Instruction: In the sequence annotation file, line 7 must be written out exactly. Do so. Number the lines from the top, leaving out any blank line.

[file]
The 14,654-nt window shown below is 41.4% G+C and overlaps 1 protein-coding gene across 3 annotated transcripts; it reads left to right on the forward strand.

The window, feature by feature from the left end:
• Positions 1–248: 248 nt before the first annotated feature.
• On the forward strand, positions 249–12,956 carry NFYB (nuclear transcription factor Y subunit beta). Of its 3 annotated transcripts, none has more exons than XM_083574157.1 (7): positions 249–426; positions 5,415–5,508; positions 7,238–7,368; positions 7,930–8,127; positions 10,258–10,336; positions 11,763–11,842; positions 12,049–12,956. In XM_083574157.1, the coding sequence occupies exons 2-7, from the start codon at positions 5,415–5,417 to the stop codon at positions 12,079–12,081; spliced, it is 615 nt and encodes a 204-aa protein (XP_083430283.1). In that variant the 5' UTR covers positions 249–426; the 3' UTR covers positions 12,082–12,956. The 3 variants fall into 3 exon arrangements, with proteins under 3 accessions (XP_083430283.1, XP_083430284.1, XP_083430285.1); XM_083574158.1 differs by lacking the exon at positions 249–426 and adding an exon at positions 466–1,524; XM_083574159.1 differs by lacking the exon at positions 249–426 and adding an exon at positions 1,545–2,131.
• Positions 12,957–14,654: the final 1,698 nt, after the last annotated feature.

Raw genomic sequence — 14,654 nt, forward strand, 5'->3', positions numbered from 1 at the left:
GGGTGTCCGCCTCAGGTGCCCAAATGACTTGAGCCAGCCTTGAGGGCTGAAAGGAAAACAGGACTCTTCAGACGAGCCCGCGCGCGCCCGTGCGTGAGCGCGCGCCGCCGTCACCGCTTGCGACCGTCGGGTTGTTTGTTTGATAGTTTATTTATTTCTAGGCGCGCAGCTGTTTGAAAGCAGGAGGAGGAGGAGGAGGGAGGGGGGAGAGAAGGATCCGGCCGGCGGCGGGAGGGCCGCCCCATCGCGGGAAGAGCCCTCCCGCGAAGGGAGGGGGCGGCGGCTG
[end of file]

GGGTGTCCGCCTCAGGTGCCCAAATGACTTGAGCCAGCCTTGAGGGCTGAAAGGAAAACAGGACTCTTCAGACGAGCCCGCGCGCGCCCGTGCGTGAGCGCGCGCCGCCGTCACCGCTTGCGACCGTCGGGTTGTTTGTTTGATAGTTTATTTATTTCTAGGCGCGCAGCTGTTTGAAAGCAGGAGGAGGAGGAGGAGGGAGGGGGGAGAGAAGGATCCGGCCGGCGGCGGGAGGGCCGCCCCATCGCGGGAAGAGCCCTCCCGCGAAGGGAGGGGGCGGCGGCTG